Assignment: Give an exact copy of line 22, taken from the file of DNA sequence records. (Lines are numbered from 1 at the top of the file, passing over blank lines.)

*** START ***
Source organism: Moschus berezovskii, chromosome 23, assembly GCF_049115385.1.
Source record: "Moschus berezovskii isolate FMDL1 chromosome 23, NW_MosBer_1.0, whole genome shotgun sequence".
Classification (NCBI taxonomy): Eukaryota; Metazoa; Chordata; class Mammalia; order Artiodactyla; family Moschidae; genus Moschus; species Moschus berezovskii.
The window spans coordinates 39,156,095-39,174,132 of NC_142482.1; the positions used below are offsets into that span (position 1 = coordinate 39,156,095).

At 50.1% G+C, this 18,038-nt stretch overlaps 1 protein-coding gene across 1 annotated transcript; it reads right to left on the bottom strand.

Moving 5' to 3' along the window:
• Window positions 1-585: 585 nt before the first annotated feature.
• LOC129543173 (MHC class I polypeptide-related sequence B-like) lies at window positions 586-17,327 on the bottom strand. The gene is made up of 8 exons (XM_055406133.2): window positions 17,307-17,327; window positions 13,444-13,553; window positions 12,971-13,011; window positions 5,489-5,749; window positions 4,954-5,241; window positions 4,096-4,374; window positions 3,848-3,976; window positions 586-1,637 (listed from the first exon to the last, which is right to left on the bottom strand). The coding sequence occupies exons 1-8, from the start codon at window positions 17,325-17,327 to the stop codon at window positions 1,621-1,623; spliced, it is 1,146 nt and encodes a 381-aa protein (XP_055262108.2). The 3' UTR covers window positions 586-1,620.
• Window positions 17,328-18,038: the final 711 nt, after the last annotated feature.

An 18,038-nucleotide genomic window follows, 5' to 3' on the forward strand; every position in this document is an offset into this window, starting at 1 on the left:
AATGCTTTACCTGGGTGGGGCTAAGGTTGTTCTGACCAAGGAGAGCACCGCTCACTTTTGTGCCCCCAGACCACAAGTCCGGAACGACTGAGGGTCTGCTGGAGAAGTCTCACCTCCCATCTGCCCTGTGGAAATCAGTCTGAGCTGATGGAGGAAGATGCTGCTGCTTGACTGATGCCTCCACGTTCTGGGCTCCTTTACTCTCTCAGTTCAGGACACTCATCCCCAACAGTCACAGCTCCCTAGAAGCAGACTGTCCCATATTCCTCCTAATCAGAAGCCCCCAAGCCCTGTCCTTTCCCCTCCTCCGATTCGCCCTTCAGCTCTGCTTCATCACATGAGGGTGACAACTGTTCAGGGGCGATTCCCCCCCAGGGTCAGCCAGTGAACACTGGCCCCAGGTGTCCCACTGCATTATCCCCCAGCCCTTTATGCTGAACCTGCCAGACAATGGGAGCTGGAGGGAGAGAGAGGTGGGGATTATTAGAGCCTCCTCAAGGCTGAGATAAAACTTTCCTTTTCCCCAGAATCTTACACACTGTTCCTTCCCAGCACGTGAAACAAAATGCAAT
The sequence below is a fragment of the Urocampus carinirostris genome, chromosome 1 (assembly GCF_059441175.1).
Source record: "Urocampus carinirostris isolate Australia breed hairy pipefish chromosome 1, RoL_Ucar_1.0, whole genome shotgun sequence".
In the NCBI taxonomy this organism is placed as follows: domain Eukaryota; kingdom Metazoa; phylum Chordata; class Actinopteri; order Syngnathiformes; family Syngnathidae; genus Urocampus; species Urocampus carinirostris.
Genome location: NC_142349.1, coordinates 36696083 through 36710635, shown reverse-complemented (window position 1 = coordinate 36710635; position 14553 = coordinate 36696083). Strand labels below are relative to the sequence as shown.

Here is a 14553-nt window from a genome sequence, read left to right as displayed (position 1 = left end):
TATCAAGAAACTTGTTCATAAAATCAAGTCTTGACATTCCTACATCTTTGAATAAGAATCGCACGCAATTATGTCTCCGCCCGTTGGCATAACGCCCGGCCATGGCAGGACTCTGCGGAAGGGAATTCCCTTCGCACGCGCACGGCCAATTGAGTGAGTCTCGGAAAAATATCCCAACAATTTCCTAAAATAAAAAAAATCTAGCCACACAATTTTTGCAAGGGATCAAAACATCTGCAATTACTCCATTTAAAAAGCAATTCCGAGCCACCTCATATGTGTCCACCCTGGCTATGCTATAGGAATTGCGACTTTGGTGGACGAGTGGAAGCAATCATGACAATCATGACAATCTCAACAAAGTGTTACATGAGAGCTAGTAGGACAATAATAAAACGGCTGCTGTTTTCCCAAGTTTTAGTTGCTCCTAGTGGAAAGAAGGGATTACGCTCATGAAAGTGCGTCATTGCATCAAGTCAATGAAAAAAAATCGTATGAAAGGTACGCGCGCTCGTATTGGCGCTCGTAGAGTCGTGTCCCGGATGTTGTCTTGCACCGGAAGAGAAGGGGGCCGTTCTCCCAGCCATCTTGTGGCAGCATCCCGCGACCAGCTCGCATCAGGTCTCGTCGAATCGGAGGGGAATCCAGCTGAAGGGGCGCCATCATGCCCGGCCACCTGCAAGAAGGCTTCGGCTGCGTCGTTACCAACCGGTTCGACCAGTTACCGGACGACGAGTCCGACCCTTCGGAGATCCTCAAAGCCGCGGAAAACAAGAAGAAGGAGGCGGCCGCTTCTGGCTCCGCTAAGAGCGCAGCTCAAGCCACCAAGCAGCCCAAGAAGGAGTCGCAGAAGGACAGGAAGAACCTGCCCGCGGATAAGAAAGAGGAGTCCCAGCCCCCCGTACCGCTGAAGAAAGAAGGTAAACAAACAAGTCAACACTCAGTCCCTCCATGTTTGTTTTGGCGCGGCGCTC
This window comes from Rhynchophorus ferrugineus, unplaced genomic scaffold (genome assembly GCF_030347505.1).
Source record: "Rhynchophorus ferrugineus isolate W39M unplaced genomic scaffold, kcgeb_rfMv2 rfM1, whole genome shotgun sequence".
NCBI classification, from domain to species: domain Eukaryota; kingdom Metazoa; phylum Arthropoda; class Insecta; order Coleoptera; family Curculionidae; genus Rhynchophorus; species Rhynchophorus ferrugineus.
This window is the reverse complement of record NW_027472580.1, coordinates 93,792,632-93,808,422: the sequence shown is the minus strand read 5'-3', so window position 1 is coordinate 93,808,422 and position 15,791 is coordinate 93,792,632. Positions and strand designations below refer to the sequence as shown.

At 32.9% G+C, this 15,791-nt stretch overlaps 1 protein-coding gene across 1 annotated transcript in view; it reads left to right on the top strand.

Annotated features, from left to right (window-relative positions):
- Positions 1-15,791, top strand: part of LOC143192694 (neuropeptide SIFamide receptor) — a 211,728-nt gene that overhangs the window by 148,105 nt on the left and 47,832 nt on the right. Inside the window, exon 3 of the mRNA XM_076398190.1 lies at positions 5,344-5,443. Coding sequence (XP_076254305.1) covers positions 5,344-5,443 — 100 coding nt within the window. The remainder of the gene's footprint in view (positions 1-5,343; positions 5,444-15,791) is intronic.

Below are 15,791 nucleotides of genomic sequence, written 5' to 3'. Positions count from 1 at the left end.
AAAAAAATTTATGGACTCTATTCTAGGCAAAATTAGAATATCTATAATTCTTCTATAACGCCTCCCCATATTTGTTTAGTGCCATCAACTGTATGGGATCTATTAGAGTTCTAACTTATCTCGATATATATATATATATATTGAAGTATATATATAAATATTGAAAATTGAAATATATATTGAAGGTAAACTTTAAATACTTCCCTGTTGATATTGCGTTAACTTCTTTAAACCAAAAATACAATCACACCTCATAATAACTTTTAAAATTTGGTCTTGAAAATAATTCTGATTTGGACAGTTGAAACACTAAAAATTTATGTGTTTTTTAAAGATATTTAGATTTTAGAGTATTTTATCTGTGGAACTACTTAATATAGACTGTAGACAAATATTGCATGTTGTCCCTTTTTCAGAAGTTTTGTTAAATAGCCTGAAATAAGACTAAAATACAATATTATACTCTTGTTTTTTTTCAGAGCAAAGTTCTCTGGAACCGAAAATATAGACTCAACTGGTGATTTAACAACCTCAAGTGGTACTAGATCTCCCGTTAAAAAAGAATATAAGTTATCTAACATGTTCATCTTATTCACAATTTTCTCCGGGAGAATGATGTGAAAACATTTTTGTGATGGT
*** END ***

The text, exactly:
At 32.9% G+C, this 15,791-nt stretch overlaps 1 protein-coding gene across 1 annotated transcript in view; it reads left to right on the top strand.